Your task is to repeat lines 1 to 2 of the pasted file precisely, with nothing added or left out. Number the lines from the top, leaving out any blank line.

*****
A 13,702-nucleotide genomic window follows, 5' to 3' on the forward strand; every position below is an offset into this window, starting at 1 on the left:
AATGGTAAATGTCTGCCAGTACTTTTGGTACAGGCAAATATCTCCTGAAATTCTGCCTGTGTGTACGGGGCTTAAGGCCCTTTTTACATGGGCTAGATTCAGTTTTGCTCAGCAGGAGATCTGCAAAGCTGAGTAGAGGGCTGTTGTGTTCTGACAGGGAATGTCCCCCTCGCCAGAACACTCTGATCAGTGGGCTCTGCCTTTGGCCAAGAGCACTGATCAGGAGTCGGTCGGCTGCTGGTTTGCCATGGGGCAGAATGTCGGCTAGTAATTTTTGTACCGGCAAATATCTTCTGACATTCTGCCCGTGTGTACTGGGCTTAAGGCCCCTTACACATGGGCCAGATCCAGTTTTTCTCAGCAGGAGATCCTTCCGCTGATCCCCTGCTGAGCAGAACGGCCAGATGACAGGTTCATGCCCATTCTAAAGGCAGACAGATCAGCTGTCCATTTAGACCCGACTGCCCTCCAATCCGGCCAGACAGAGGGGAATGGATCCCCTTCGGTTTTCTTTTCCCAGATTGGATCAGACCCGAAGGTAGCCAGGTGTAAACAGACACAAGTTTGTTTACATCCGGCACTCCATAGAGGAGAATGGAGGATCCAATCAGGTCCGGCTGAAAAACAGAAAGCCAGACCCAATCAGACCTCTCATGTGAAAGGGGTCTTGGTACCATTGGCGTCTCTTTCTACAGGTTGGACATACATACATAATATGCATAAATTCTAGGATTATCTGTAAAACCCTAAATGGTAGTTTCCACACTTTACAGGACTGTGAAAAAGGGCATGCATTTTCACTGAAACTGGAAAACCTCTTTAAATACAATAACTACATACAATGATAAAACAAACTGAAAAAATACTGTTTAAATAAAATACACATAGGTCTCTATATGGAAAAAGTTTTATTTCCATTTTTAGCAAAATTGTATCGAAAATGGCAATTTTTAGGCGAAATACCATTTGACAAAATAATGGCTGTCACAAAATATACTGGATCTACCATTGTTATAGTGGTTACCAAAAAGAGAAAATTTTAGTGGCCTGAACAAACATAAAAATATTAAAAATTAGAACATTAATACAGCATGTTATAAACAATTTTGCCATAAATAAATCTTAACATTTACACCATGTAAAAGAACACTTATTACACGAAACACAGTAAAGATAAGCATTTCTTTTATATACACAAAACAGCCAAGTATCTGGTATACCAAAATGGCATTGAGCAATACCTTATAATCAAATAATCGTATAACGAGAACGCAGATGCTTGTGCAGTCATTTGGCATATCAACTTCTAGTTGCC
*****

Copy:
A 13,702-nucleotide genomic window follows, 5' to 3' on the forward strand; every position below is an offset into this window, starting at 1 on the left:
AATGGTAAATGTCTGCCAGTACTTTTGGTACAGGCAAATATCTCCTGAAATTCTGCCTGTGTGTACGGGGCTTAAGGCCCTTTTTACATGGGCTAGATTCAGTTTTGCTCAGCAGGAGATCTGCAAAGCTGAGTAGAGGGCTGTTGTGTTCTGACAGGGAATGTCCCCCTCGCCAGAACACTCTGATCAGTGGGCTCTGCCTTTGGCCAAGAGCACTGATCAGGAGTCGGTCGGCTGCTGGTTTGCCATGGGGCAGAATGTCGGCTAGTAATTTTTGTACCGGCAAATATCTTCTGACATTCTGCCCGTGTGTACTGGGCTTAAGGCCCCTTACACATGGGCCAGATCCAGTTTTTCTCAGCAGGAGATCCTTCCGCTGATCCCCTGCTGAGCAGAACGGCCAGATGACAGGTTCATGCCCATTCTAAAGGCAGACAGATCAGCTGTCCATTTAGACCCGACTGCCCTCCAATCCGGCCAGACAGAGGGGAATGGATCCCCTTCGGTTTTCTTTTCCCAGATTGGATCAGACCCGAAGGTAGCCAGGTGTAAACAGACACAAGTTTGTTTACATCCGGCACTCCATAGAGGAGAATGGAGGATCCAATCAGGTCCGGCTGAAAAACAGAAAGCCAGACCCAATCAGACCTCTCATGTGAAAGGGGTCTTGGTACCATTGGCGTCTCTTTCTACAGGTTGGACATACATACATAATATGCATAAATTCTAGGATTATCTGTAAAACCCTAAATGGTAGTTTCCACACTTTACAGGACTGTGAAAAAGGGCATGCATTTTCACTGAAACTGGAAAACCTCTTTAAATACAATAACTACATACAATGATAAAACAAACTGAAAAAATACTGTTTAAATAAAATACACATAGGTCTCTATATGGAAAAAGTTTTATTTCCATTTTTAGCAAAATTGTATCGAAAATGGCAATTTTTAGGCGAAATACCATTTGACAAAATAATGGCTGTCACAAAATATACTGGATCTACCATTGTTATAGTGGTTACCAAAAAGAGAAAATTTTAGTGGCCTGAACAAACATAAAAATATTAAAAATTAGAACATTAATACAGCATGTTATAAACAATTTTGCCATAAATAAATCTTAACATTTACACCATGTAAAAGAACACTTATTACACGAAACACAGTAAAGATAAGCATTTCTTTTATATACACAAAACAGCCAAGTATCTGGTATACCAAAATGGCATTGAGCAATACCTTATAATCAAATAATCGTATAACGAGAACGCAGATGCTTGTGCAGTCATTTGGCATATCAACTTCTAGTTGCC